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CHILD FEVER: PARACETAMOL OR IBUPFROFEN?

Ibuprofen was found to be more effective than paracetamol in responding quickly to a child’s fever


With fever affecting 7 out of 10 pre-school children every year, a new study into the effects of ibuprofen and paracetamol to relieve a child’s pain and temperature has caught the attention of both parents and the medical establishment alike.

“For many years, GPs have been advising parents to use a combination of paracetamol and ibuprofen for treating a child’s high fever,” writes Dr Martin Scurr, a GP, in the Daily Mail, but “this goes against the current stern warning from NICE (the National Institute for Health and Clinical Excellence) that parents should only give their children one medicine.”

However, the new study provides evidence that paracetamol and ibuprofen can be combined to reduce the time children suffer from a fever. And, what’s more, ibuprofen alone is more effective than paracetamol in responding quickly to the fever and reducing the amount of time that the fever lasts.

As the two drugs work in different ways to address illness, they are regarded as complementing each other


The study was carried out by the University of Bristol and the University of the West of England and published online in the British Medical Journal. The researchers took 156 children aged between six months and six years with temperatures between 37.8 and 41 degrees and split them into three groups. One group was given paracetamol only, one group got paracetamol plus ibuprofen but given as separate doses, and the third group was given only ibuprofen over a period of 48 hours.

The research found that ibuprofen on its own was most effective during the first four hours of a fever. Over 24 hours, children given both drugs spent 4.4 hours less time with fever than those just on paracetamol and 2.5 hours less time with fever than the children given just ibuprofen.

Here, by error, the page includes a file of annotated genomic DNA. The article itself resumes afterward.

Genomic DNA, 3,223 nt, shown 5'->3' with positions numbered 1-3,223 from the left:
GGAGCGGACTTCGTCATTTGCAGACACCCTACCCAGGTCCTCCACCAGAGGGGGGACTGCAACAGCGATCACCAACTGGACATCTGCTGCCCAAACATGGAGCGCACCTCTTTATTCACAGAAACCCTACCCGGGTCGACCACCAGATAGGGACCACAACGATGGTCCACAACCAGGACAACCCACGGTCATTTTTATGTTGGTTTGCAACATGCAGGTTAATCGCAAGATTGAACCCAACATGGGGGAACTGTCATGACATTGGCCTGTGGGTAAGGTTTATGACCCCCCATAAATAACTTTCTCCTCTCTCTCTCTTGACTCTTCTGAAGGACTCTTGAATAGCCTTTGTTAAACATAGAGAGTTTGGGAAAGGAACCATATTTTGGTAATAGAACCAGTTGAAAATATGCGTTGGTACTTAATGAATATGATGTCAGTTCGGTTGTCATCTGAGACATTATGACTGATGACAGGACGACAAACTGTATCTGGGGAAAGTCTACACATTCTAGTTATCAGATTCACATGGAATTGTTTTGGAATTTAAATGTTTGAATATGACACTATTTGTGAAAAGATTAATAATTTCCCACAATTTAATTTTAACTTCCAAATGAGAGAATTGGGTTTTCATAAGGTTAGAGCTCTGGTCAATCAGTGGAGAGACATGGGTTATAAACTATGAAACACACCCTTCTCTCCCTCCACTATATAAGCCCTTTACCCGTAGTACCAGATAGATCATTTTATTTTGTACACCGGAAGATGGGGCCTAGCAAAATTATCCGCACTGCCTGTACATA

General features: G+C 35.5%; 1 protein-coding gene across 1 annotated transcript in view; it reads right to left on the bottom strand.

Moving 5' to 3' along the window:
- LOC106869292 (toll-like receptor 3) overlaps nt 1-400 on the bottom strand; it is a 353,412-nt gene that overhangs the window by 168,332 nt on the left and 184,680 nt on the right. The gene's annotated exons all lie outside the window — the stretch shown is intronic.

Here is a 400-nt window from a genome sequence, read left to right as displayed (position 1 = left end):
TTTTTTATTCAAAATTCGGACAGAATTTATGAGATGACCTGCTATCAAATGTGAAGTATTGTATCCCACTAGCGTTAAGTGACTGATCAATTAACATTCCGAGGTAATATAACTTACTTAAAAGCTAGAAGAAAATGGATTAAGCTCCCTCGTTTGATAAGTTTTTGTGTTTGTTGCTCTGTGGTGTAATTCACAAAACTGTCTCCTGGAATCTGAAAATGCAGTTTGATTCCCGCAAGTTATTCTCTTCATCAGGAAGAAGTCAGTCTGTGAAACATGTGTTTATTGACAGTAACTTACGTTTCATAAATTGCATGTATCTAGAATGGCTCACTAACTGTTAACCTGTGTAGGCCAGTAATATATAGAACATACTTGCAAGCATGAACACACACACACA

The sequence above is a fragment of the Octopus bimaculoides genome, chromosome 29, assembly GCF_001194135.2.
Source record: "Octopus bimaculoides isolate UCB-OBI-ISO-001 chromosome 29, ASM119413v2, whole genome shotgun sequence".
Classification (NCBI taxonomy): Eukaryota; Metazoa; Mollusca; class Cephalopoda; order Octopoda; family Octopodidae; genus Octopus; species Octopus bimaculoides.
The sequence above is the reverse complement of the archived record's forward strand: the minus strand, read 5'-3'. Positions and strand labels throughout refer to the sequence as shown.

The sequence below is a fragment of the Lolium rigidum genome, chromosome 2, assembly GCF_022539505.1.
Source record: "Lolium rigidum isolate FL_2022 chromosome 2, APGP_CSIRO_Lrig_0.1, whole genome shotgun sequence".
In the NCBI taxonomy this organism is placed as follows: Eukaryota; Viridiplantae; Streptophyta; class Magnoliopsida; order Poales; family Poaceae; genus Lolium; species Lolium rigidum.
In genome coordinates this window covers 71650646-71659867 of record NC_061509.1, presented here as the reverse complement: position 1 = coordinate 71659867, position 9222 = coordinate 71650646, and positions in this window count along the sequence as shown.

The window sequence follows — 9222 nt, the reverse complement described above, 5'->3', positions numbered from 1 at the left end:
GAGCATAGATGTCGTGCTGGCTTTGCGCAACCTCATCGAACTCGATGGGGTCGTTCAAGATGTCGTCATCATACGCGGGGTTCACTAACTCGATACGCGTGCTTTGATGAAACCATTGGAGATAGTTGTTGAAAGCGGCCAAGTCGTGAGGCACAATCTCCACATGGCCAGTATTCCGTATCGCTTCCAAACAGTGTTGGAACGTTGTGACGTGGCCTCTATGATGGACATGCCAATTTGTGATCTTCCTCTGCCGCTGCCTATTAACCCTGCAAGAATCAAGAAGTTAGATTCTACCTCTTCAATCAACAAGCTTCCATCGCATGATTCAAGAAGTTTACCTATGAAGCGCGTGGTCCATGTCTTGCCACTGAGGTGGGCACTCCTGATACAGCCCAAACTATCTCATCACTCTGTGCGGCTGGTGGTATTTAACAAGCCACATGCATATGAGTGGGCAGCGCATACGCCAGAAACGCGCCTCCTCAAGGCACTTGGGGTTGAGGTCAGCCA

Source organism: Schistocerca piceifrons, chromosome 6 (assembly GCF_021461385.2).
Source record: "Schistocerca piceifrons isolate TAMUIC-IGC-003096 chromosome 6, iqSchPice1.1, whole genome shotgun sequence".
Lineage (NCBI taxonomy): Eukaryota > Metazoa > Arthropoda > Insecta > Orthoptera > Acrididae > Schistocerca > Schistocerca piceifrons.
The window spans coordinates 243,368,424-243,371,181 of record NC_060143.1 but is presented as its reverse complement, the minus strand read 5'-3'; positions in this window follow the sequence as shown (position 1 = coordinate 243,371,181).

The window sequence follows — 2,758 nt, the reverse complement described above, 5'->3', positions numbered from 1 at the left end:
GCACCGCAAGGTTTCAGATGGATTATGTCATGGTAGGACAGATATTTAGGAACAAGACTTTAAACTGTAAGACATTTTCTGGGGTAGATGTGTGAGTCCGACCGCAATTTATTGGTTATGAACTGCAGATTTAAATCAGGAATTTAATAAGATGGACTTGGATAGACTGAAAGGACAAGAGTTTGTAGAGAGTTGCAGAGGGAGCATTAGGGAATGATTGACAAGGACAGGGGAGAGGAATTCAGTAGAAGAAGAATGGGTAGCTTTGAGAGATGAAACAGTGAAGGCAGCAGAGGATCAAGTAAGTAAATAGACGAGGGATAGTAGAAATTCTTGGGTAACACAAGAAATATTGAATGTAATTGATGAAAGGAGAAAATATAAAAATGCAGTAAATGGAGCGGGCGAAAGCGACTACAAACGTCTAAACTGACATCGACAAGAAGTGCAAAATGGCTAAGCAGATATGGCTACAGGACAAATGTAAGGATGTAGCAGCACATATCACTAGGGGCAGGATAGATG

As the two drugs work in different ways to address illness, they are regarded as complementing each other. Whilst ibuprofen blocks the production of certain chemicals in the body which respond to injury or disease and cause inflammation, paracetamol blocks an enzyme in the brain and spinal cord that transmits pain.

The BBC quoted Dr Alastair Hay, consultant senior lecturer in primary health care who led the study: “Doctors, nurses, pharmacists and parents wanting to use medicines to treat young, unwell children should be advised to use ibuprofen first. If more sustained symptom control over a 24-hour period is wanted, giving both medicines alternately is better than giving one on its own. However, parents should keep a careful record of when doses are given to avoid accidentally giving too much.” He warned parents not to combine the doses in one solution to give to children.

Sir Muir Gray, chief knowledge officer of the NHS, notes: “This is important, but it is only a single study. We need to see how this is combined with the results of other studies.” The trial was conducted in children over six months of age and the recommendation to avoid drugs in children younger than three months still applies.

Useful links: British Medical Journal: www.bmj.com
NICE: www.nice.org.uk